Friday, 18 April 2014

Overview: Heroes: Volume Five - Redemption

I'll take you to task and ask you to remember to read this in an Irish accent, as I tell you a tale of a show desperately looking to better itself for the third time in a row. Something clicked with the writing staff and the show began to embrace mature values - too little too late, I'm sad to say. For every well-handled and exceedingly inclusive LGBTQ relationship, there's a painful ending cliffhanger. This would be the end of Heroes whether it was ready or not, although that may have been something of a blessing... Written between 17th and 21st August 2013. 

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Samuel Sullivan and his Creepy Carnival.
From moviesinsights
Season Four (Volume Five, but I write "season" by default so...) popped up in the Autumn of 2009 and, unlike the previous Volumes, carried on into the new year with a fair 19 episodes' worth to go on. The show entered something of an era of emotional maturity, with a lot of the drama throwing away the superhero ethics and focusing on characterisation in a way that would have been alien to the earlier seasons. There's an overall injection of life and colour into the show which sounds great, but on a week-by-week basis the pace of the plot means that the season only really works as a DVD marathon.
     The season's big schtick is the Carnival, a group of specials who travel around together picking up Specials in need and using their powers to con foolish carnival-goers of their cash, led by the mysterious Samuel, who as it turns out only has his "family" around him because his earth-based powers grow stronger in proportion to the number of specials in his immediate vicinity. Throughout other subplots where Claire is at uni and Noah tries and fails to carry on spying and Hiro gets a tumour and Peter hitches up with a deaf lady, the main cast are guided by Samuel's manipulations towards the Carnival, where they must use their respective powers and character developments to foil Samuel's plot to become uberpowerful and split the world in half.
     I think the biggest focus is on Claire's storyline, at least in my memory. Every single volume has seen Claire in a new social situation, to the point where following her into College is something of a weird parody, especially as we're expected to follow the hijinks of her sorority, a super-powered assassin who wants to hire Claire for the Carnival and the unexpected delight of Gretchen, whose initially creepy character goes on to form a romantic relationship with Claire in what is a remarkably well-done LGBTQ representation, especially for a series where non-heteronormative characters like Zach had their histories conveniently written out in previous volumes. She decides to join the carnival... just cos, I suppose, and then ends the season on a cliffhanger. More on that later.
     More awkward in the extreme is the treatment of the last season's cliffhanger, with Sylar now stuck in the form of Nathan Petrelli and his mind cluttering up Matt Parkman's. This gives the rather odd double role in which Sylar's physical body is walking around (sometimes looking like Nathan, sometimes like Sylar) with no memories of who the hell he is, while Matt is continually haunted by ghostly images of a Sylar who is having the time of his life being a snarky bastard and taking over Matt's body to do a variety of sick and hilarious things. It's a mighty kerfuffle which ends up with Sylar getting a crush on Claire for a few episodes and then deciding to become good in a way which makes every line read from then on pretty ridiculous and I think pretty much ended any possible character development he could have had.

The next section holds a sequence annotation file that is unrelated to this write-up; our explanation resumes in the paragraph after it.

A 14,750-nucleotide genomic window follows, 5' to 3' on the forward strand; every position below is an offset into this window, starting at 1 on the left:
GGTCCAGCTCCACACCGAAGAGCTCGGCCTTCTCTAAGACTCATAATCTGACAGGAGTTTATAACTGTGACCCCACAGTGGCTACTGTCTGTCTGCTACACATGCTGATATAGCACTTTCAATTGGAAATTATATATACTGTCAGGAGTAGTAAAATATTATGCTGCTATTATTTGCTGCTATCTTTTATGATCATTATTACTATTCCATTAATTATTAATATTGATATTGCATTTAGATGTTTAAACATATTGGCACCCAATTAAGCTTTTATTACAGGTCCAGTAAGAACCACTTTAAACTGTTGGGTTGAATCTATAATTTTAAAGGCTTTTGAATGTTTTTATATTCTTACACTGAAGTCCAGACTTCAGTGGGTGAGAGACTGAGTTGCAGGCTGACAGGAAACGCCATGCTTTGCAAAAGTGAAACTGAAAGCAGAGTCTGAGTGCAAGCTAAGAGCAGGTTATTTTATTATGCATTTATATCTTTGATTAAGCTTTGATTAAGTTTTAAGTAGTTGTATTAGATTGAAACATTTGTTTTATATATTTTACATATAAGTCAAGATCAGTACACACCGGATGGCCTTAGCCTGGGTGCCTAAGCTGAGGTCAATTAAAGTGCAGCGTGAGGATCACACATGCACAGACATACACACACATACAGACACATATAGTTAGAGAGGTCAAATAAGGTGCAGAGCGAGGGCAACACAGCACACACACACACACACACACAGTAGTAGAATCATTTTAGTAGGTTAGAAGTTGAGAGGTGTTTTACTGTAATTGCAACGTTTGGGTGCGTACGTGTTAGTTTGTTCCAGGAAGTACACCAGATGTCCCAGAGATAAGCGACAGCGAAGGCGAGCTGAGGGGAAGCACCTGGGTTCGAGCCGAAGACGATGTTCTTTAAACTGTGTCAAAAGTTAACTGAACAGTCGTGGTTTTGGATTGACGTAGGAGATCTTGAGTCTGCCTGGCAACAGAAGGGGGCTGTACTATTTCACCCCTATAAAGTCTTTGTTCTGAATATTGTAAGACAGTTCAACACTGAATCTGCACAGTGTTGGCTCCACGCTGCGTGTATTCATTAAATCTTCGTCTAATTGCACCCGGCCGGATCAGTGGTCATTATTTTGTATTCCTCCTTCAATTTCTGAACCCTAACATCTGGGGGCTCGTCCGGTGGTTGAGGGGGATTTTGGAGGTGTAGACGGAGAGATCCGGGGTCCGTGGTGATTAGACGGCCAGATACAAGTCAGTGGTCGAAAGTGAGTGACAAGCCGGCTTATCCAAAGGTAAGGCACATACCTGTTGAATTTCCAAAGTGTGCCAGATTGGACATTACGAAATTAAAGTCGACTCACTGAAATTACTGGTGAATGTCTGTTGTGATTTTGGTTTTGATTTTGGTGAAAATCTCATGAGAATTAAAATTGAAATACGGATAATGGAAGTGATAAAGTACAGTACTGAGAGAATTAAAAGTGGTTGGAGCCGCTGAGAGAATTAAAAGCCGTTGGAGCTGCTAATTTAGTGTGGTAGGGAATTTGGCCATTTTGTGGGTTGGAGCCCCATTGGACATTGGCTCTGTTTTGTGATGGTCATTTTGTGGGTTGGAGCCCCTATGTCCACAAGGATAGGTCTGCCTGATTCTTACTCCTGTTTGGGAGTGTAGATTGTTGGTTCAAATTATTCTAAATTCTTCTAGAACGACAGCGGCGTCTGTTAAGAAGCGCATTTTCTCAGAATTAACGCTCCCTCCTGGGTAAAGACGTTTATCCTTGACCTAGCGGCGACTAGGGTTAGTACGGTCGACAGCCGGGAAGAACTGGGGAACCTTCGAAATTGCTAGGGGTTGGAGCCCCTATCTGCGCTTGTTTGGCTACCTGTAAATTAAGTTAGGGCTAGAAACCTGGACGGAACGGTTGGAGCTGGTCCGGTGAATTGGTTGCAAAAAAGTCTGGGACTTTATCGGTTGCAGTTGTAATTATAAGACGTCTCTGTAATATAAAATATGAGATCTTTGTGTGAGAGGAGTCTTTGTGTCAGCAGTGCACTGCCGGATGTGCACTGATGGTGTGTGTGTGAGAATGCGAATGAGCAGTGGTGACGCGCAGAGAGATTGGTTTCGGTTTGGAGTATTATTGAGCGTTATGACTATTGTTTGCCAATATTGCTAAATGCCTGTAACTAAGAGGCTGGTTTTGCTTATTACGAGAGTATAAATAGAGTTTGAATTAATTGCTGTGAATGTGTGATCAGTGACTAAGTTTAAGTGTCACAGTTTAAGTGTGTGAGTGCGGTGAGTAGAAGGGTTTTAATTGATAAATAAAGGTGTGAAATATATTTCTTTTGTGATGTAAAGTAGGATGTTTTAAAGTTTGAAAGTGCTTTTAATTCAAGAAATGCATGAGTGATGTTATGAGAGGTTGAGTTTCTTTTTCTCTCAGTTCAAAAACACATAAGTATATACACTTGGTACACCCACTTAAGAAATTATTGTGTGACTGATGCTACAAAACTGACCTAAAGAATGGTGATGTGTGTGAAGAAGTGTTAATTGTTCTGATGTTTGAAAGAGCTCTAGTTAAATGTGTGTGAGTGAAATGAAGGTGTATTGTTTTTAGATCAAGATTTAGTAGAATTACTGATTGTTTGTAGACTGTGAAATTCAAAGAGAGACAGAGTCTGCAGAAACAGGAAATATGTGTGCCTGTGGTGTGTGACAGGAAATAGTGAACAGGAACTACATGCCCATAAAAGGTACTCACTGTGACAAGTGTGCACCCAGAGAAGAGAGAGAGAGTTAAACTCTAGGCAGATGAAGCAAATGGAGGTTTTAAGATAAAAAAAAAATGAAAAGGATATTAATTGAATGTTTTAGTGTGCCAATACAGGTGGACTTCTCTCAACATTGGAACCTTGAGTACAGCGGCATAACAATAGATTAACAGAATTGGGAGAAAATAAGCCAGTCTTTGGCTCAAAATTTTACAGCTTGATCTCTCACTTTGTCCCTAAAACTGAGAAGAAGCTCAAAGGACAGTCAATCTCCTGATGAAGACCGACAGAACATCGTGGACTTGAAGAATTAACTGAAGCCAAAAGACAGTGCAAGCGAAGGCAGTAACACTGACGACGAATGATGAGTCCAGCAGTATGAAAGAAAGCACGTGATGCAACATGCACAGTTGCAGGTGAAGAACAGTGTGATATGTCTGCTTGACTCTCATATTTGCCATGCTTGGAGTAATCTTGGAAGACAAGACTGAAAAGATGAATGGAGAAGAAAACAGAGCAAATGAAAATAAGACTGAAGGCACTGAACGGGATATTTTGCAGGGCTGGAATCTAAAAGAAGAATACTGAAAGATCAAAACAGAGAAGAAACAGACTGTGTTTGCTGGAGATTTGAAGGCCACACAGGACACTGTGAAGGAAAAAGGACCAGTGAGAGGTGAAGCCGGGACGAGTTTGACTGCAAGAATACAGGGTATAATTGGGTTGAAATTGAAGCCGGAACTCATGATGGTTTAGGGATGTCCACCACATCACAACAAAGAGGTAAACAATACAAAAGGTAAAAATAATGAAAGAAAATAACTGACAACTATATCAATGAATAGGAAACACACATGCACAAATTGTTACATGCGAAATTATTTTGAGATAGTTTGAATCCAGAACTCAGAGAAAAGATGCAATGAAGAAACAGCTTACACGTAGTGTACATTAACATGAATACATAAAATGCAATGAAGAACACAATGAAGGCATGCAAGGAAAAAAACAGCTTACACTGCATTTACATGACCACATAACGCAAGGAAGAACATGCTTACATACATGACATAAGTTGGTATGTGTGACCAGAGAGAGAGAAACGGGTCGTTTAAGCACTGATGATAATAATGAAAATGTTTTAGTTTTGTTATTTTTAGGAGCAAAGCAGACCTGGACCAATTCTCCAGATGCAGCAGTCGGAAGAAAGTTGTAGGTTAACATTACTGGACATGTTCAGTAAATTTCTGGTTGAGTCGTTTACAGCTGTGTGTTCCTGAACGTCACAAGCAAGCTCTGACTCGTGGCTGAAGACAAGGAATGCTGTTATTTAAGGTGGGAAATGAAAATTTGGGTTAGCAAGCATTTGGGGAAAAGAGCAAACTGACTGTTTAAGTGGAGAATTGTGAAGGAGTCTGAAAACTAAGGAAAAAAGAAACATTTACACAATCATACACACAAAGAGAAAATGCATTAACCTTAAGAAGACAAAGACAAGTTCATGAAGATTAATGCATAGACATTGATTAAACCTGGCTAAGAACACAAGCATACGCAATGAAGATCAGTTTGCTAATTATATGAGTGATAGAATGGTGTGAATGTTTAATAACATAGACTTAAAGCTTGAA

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Farewell, sweet cast. From Movieweb
      Which doesn't really matter, of course, as this was the last season. As happened in the previous volumes, it ended in A Brave New World with a teaser of the next volume, in which Claire reveals herself to the world by jumping off of a ferris wheel while the world's press is for some reason ready and waiting. On the one hand, there's a lot to be said for storylines covering the public reception to real-life superheroes and all of the social commentary that goes with it. On the other hand, what a stupid fucking idea. Literally every time that the public has been given a glimpse into the special's world on a mass scale, in Bad Futures or otherwise, it's always led to camps and holocausts and all hell breaking loose upon the world.
     And that's that. Yes, this is a shorter article than the big ones, but like the series itself I'm imbued with an apathy that I didn't possess at the beginning of this mini-project. It's a fair bit of symbolism for the show itself. It hadn't ran out of ideas, but it had certainly run out of the fresh-faced enthusiasm that it used to deliver them with, and a lot of the character beats in this final volume were either confusing, contradictory or simple repeats of things from previous volumes that really weren't needed. I think that a show like Heroes really does have a definite lifespan, and the only thing that I can really fault this final volume on is the fact that it uses that frustrating cliffhanger technique when really I think they should have bitten the bullet and let the show come to a natural and somewhat satisfying end. It didn't. And that's really what Heroes has left us with.

Thanks.

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